When Nick Chapman started wrestling, it was just "something to do in the winter." Now the Hatboro-Horsham standout is undefeated as a senior.

Chapman has been playing football since he was 5 years old. He started wrestling in the sixth grade after his older brother got into it. He took a 23-0 record into the weekend.

"He wrestled in middle school and he would come home and put me in moves, and I didn't want to be put in moves anymore," he said. "I started wrestling so I could fight back."

Chapman has become a key component of the Hatboro Horsham wrestling team, where he has shown great improvement.

He looked to be a contender in his sophomore season until he suffered a season-ending injury. As a junior, he wrestled at heavyweight, winning a Southeast Regional championship and qualifying for states. This year, he is looking to make a name for himself at the state tournament at 220 pounds.

"We're hopeful and confident that Nick is going to be competing for a state title, and anything he gets is going to be due to all the hard work he's put in over the years," Hatboro-Horsham coach Trent Mongillo said.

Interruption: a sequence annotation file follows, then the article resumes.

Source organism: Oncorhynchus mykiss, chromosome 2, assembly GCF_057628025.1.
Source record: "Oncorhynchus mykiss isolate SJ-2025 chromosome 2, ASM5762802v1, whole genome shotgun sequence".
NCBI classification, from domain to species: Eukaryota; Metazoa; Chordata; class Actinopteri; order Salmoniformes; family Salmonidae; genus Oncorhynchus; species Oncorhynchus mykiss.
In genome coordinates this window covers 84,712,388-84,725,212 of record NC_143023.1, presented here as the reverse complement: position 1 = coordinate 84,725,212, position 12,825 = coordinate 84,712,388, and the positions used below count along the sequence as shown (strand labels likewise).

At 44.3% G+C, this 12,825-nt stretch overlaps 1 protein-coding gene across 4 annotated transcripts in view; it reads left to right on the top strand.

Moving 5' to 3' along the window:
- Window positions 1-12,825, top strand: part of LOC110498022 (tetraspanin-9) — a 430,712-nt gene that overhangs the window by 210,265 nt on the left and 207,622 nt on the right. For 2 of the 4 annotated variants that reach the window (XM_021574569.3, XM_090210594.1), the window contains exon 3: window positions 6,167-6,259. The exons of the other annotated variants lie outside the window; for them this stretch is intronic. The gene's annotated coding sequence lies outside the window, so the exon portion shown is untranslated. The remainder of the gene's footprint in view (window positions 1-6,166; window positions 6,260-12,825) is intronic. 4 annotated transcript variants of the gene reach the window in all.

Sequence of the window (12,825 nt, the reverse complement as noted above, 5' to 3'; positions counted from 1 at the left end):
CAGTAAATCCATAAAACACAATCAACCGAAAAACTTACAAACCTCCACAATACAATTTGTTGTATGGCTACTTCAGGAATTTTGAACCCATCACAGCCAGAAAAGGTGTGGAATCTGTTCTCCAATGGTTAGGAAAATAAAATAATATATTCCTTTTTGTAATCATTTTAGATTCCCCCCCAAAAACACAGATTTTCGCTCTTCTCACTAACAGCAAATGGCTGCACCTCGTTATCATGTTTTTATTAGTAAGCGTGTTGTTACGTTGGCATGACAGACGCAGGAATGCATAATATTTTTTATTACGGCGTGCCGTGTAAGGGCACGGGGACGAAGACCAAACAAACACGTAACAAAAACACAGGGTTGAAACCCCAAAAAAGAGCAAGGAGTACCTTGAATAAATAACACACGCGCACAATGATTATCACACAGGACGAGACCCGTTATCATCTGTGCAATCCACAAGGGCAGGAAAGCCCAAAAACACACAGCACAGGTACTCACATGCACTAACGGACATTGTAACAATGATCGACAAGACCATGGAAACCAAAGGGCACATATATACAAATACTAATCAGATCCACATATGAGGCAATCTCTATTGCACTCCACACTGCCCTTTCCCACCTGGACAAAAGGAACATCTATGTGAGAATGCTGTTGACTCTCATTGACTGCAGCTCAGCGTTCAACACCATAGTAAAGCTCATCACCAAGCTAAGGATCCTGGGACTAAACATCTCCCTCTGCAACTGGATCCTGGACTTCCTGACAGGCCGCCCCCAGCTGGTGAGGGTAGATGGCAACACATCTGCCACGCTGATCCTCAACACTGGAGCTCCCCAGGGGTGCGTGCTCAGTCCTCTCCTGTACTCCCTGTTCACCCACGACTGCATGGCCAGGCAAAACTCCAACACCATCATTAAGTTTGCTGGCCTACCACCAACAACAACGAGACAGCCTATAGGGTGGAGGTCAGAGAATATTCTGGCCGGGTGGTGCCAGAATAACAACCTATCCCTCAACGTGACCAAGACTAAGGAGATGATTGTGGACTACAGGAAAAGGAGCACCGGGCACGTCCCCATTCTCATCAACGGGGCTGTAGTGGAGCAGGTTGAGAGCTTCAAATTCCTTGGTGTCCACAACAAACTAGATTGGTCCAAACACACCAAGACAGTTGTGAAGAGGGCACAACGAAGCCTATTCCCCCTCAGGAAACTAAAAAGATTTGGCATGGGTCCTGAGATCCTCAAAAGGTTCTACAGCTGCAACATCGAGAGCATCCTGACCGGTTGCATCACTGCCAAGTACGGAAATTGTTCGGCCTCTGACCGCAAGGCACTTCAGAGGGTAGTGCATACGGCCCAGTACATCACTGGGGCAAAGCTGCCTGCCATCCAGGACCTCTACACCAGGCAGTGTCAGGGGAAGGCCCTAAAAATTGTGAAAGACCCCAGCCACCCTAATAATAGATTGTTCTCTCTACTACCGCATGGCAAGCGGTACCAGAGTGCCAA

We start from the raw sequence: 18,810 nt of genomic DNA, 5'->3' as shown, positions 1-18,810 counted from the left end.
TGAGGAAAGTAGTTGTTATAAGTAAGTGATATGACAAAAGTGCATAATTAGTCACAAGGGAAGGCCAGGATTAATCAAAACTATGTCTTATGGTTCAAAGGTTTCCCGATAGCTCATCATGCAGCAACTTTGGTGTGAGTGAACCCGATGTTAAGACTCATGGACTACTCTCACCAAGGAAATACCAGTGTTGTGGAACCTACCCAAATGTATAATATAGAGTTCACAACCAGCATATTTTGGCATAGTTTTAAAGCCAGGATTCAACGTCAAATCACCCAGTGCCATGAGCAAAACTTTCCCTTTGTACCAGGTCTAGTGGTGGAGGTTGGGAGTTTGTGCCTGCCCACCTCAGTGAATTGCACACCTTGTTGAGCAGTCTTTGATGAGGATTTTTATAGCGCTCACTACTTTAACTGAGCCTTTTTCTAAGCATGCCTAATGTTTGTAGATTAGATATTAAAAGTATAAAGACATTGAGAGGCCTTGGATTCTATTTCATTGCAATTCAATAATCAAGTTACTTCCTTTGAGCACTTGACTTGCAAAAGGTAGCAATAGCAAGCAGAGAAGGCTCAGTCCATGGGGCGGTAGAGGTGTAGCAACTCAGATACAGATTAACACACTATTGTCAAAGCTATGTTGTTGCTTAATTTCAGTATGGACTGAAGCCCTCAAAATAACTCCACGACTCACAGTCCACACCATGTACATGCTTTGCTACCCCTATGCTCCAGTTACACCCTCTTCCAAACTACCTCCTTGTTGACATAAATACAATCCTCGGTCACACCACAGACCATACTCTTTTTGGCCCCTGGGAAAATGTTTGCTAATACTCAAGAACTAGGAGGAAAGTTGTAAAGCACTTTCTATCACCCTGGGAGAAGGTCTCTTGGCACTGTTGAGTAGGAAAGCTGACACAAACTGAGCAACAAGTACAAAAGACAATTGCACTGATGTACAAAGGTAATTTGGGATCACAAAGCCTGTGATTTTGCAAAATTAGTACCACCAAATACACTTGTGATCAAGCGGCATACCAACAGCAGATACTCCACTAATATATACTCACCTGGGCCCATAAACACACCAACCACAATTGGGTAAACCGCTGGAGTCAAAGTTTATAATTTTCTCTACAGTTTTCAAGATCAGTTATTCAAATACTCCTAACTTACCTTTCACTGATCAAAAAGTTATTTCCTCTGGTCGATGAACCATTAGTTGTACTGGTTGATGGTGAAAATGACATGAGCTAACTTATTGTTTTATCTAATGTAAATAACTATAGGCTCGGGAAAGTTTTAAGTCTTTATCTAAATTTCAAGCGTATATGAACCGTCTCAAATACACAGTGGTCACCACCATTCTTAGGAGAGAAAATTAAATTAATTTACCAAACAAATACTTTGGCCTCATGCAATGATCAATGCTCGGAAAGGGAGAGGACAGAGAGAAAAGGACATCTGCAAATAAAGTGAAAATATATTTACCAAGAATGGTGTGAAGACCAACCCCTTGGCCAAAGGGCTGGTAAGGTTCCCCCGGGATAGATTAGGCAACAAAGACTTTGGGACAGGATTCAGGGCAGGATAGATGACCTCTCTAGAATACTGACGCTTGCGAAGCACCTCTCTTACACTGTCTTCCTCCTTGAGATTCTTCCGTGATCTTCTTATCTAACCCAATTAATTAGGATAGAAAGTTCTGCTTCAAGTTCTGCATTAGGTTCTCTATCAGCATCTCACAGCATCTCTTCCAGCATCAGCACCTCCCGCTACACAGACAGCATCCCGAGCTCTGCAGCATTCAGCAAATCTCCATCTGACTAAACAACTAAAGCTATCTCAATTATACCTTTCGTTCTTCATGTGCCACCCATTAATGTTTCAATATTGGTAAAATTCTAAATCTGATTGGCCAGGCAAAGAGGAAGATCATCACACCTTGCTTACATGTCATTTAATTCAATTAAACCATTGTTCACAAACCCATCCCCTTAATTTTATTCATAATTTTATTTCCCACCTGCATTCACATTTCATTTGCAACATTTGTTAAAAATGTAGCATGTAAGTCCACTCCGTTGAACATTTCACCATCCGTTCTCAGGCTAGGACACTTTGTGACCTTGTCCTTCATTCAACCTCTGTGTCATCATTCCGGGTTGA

Chapman has served as a captain of the wrestling team for the last two years and for the football team in his senior year. According to Mongillo, his leadership goes beyond his obligations as a captain.

"While he's wrestling at practice, if he can see a teammate struggling with something, he'll tell them to try this, try that, so he definitely puts an extra effort in on being a good teammate as well," Mongillo said.

Mongillo, who has been coaching Chapman since he started in middle school, believes he is one of the hardest working wrestlers on the team, on and off the mat. In the offseason, when Chapman isn't lifting, training and going to tournaments, he focuses on academics and volunteering. He helps out with younger wrestlers and volunteers with special needs youth playing basketball, a sport he says is not his strong suit.

"Anything we throw Nick's way in terms of helping out and getting involved in the community, he's more than willing to accept," Mongillo said.

Chapman is an asset to the wrestling team, but his real passion is football. A linebacker and offensive lineman, he will attend West Chester University in the fall to continue his football career and study physical therapy. Although he was getting Division I looks in wrestling, he decided he would rather stick to football.

For now, he'll focus on finishing this season strong.

His goals? "Get my 100 wins and beat the school record in pins [82]," Chapman said.